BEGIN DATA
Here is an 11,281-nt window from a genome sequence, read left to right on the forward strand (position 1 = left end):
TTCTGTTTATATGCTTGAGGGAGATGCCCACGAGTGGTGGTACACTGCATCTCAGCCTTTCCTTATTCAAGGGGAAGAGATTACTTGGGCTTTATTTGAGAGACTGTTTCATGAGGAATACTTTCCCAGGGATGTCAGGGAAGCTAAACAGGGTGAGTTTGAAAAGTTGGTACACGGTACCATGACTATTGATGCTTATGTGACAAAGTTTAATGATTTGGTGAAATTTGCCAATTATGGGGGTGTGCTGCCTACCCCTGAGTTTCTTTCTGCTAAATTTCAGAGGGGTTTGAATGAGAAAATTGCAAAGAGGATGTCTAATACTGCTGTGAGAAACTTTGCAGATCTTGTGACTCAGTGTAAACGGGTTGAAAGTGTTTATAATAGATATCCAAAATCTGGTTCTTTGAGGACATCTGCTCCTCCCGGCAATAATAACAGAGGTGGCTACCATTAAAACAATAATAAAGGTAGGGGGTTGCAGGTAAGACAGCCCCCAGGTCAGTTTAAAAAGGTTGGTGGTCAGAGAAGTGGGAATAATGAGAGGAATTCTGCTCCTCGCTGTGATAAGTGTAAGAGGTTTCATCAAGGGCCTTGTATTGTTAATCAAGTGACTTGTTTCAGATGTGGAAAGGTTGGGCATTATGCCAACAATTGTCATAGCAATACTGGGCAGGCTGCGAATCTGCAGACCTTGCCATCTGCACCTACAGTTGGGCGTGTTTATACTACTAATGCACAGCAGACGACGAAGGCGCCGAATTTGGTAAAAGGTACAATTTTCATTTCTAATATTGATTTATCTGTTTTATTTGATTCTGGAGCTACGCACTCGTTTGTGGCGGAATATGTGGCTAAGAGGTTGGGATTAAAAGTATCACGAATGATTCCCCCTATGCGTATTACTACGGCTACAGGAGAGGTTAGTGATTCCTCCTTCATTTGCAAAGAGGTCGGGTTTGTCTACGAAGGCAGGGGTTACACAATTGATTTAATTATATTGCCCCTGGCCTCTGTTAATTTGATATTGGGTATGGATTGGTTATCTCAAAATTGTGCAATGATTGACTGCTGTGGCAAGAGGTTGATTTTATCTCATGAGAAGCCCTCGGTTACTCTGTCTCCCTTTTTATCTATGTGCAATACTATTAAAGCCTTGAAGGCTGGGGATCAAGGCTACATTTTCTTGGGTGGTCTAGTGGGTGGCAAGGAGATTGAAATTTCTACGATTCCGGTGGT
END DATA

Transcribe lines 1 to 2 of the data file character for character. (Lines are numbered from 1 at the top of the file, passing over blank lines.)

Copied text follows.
Here is an 11,281-nt window from a genome sequence, read left to right on the forward strand (position 1 = left end):
TTCTGTTTATATGCTTGAGGGAGATGCCCACGAGTGGTGGTACACTGCATCTCAGCCTTTCCTTATTCAAGGGGAAGAGATTACTTGGGCTTTATTTGAGAGACTGTTTCATGAGGAATACTTTCCCAGGGATGTCAGGGAAGCTAAACAGGGTGAGTTTGAAAAGTTGGTACACGGTACCATGACTATTGATGCTTATGTGACAAAGTTTAATGATTTGGTGAAATTTGCCAATTATGGGGGTGTGCTGCCTACCCCTGAGTTTCTTTCTGCTAAATTTCAGAGGGGTTTGAATGAGAAAATTGCAAAGAGGATGTCTAATACTGCTGTGAGAAACTTTGCAGATCTTGTGACTCAGTGTAAACGGGTTGAAAGTGTTTATAATAGATATCCAAAATCTGGTTCTTTGAGGACATCTGCTCCTCCCGGCAATAATAACAGAGGTGGCTACCATTAAAACAATAATAAAGGTAGGGGGTTGCAGGTAAGACAGCCCCCAGGTCAGTTTAAAAAGGTTGGTGGTCAGAGAAGTGGGAATAATGAGAGGAATTCTGCTCCTCGCTGTGATAAGTGTAAGAGGTTTCATCAAGGGCCTTGTATTGTTAATCAAGTGACTTGTTTCAGATGTGGAAAGGTTGGGCATTATGCCAACAATTGTCATAGCAATACTGGGCAGGCTGCGAATCTGCAGACCTTGCCATCTGCACCTACAGTTGGGCGTGTTTATACTACTAATGCACAGCAGACGACGAAGGCGCCGAATTTGGTAAAAGGTACAATTTTCATTTCTAATATTGATTTATCTGTTTTATTTGATTCTGGAGCTACGCACTCGTTTGTGGCGGAATATGTGGCTAAGAGGTTGGGATTAAAAGTATCACGAATGATTCCCCCTATGCGTATTACTACGGCTACAGGAGAGGTTAGTGATTCCTCCTTCATTTGCAAAGAGGTCGGGTTTGTCTACGAAGGCAGGGGTTACACAATTGATTTAATTATATTGCCCCTGGCCTCTGTTAATTTGATATTGGGTATGGATTGGTTATCTCAAAATTGTGCAATGATTGACTGCTGTGGCAAGAGGTTGATTTTATCTCATGAGAAGCCCTCGGTTACTCTGTCTCCCTTTTTATCTATGTGCAATACTATTAAAGCCTTGAAGGCTGGGGATCAAGGCTACATTTTCTTGGGTGGTCTAGTGGGTGGCAAGGAGATTGAAATTTCTACGATTCCGGTGGT